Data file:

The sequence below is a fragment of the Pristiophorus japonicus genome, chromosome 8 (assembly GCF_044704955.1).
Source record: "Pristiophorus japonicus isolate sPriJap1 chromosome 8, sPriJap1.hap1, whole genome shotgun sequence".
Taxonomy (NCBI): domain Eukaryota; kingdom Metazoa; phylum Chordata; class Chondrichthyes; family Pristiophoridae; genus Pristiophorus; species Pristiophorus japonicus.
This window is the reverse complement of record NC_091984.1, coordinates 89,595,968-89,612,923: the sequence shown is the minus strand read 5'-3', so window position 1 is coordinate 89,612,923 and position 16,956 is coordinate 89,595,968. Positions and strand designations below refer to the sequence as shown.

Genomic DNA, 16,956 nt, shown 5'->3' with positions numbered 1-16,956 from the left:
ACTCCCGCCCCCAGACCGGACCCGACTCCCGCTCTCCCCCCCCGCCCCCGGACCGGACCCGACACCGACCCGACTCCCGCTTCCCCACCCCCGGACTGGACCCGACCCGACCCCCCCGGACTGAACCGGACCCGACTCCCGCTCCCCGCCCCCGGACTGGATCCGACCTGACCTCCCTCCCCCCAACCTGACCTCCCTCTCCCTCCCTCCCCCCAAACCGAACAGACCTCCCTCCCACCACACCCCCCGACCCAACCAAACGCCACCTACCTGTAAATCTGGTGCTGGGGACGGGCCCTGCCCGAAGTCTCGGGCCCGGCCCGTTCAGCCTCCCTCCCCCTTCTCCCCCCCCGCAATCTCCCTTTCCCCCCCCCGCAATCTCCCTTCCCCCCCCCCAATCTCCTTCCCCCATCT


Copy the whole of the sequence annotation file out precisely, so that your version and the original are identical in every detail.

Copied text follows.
The sequence below is a fragment of the Pristiophorus japonicus genome, chromosome 8 (assembly GCF_044704955.1).
Source record: "Pristiophorus japonicus isolate sPriJap1 chromosome 8, sPriJap1.hap1, whole genome shotgun sequence".
Taxonomy (NCBI): domain Eukaryota; kingdom Metazoa; phylum Chordata; class Chondrichthyes; family Pristiophoridae; genus Pristiophorus; species Pristiophorus japonicus.
This window is the reverse complement of record NC_091984.1, coordinates 89,595,968-89,612,923: the sequence shown is the minus strand read 5'-3', so window position 1 is coordinate 89,612,923 and position 16,956 is coordinate 89,595,968. Positions and strand designations below refer to the sequence as shown.

Genomic DNA, 16,956 nt, shown 5'->3' with positions numbered 1-16,956 from the left:
ACTCCCGCCCCCAGACCGGACCCGACTCCCGCTCTCCCCCCCCGCCCCCGGACCGGACCCGACACCGACCCGACTCCCGCTTCCCCACCCCCGGACTGGACCCGACCCGACCCCCCCGGACTGAACCGGACCCGACTCCCGCTCCCCGCCCCCGGACTGGATCCGACCTGACCTCCCTCCCCCCAACCTGACCTCCCTCTCCCTCCCTCCCCCCAAACCGAACAGACCTCCCTCCCACCACACCCCCCGACCCAACCAAACGCCACCTACCTGTAAATCTGGTGCTGGGGACGGGCCCTGCCCGAAGTCTCGGGCCCGGCCCGTTCAGCCTCCCTCCCCCTTCTCCCCCCCCGCAATCTCCCTTTCCCCCCCCCGCAATCTCCCTTCCCCCCCCCCAATCTCCTTCCCCCATCT